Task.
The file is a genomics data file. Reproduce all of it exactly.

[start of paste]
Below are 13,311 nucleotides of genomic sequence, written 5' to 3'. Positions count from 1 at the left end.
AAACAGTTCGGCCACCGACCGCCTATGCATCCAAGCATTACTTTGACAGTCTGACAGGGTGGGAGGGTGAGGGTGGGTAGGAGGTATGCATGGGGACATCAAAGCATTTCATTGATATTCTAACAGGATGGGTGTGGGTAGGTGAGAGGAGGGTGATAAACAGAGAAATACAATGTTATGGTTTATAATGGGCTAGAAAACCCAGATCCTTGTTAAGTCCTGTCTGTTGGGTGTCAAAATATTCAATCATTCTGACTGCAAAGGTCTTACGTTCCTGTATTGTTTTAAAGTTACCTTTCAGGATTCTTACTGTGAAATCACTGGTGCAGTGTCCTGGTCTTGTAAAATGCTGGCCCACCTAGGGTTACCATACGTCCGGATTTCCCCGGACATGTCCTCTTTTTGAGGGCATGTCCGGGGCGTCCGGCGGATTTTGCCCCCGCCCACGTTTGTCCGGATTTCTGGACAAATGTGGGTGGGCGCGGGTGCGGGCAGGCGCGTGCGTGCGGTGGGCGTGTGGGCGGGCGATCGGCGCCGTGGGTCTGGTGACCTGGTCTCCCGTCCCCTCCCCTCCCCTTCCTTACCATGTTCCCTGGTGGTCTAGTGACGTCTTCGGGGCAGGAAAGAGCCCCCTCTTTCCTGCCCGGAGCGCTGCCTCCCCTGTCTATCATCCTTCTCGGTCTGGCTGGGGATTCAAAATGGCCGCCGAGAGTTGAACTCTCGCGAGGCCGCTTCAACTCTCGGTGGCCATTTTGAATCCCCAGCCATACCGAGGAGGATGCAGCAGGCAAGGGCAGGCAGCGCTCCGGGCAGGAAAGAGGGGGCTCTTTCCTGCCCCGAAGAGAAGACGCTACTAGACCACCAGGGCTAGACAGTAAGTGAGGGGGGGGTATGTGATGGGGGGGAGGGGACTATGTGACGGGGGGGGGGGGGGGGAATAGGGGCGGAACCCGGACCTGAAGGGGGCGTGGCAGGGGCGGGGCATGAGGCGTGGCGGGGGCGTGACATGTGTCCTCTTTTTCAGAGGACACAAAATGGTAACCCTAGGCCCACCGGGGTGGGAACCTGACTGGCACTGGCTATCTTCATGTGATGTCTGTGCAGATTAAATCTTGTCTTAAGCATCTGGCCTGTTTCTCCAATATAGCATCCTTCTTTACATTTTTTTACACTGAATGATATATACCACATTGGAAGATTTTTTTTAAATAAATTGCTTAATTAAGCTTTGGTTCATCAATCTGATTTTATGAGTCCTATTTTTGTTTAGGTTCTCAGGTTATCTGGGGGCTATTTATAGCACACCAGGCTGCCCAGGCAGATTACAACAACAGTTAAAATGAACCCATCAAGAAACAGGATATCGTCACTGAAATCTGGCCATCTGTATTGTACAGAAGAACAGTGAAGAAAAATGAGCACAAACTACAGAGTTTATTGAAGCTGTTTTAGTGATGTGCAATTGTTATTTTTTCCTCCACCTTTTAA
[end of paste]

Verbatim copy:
Below are 13,311 nucleotides of genomic sequence, written 5' to 3'. Positions count from 1 at the left end.
AAACAGTTCGGCCACCGACCGCCTATGCATCCAAGCATTACTTTGACAGTCTGACAGGGTGGGAGGGTGAGGGTGGGTAGGAGGTATGCATGGGGACATCAAAGCATTTCATTGATATTCTAACAGGATGGGTGTGGGTAGGTGAGAGGAGGGTGATAAACAGAGAAATACAATGTTATGGTTTATAATGGGCTAGAAAACCCAGATCCTTGTTAAGTCCTGTCTGTTGGGTGTCAAAATATTCAATCATTCTGACTGCAAAGGTCTTACGTTCCTGTATTGTTTTAAAGTTACCTTTCAGGATTCTTACTGTGAAATCACTGGTGCAGTGTCCTGGTCTTGTAAAATGCTGGCCCACCTAGGGTTACCATACGTCCGGATTTCCCCGGACATGTCCTCTTTTTGAGGGCATGTCCGGGGCGTCCGGCGGATTTTGCCCCCGCCCACGTTTGTCCGGATTTCTGGACAAATGTGGGTGGGCGCGGGTGCGGGCAGGCGCGTGCGTGCGGTGGGCGTGTGGGCGGGCGATCGGCGCCGTGGGTCTGGTGACCTGGTCTCCCGTCCCCTCCCCTCCCCTTCCTTACCATGTTCCCTGGTGGTCTAGTGACGTCTTCGGGGCAGGAAAGAGCCCCCTCTTTCCTGCCCGGAGCGCTGCCTCCCCTGTCTATCATCCTTCTCGGTCTGGCTGGGGATTCAAAATGGCCGCCGAGAGTTGAACTCTCGCGAGGCCGCTTCAACTCTCGGTGGCCATTTTGAATCCCCAGCCATACCGAGGAGGATGCAGCAGGCAAGGGCAGGCAGCGCTCCGGGCAGGAAAGAGGGGGCTCTTTCCTGCCCCGAAGAGAAGACGCTACTAGACCACCAGGGCTAGACAGTAAGTGAGGGGGGGGTATGTGATGGGGGGGAGGGGACTATGTGACGGGGGGGGGGGGGGGGAATAGGGGCGGAACCCGGACCTGAAGGGGGCGTGGCAGGGGCGGGGCATGAGGCGTGGCGGGGGCGTGACATGTGTCCTCTTTTTCAGAGGACACAAAATGGTAACCCTAGGCCCACCGGGGTGGGAACCTGACTGGCACTGGCTATCTTCATGTGATGTCTGTGCAGATTAAATCTTGTCTTAAGCATCTGGCCTGTTTCTCCAATATAGCATCCTTCTTTACATTTTTTTACACTGAATGATATATACCACATTGGAAGATTTTTTTTAAATAAATTGCTTAATTAAGCTTTGGTTCATCAATCTGATTTTATGAGTCCTATTTTTGTTTAGGTTCTCAGGTTATCTGGGGGCTATTTATAGCACACCAGGCTGCCCAGGCAGATTACAACAACAGTTAAAATGAACCCATCAAGAAACAGGATATCGTCACTGAAATCTGGCCATCTGTATTGTACAGAAGAACAGTGAAGAAAAATGAGCACAAACTACAGAGTTTATTGAAGCTGTTTTAGTGATGTGCAATTGTTATTTTTTCCTCCACCTTTTAA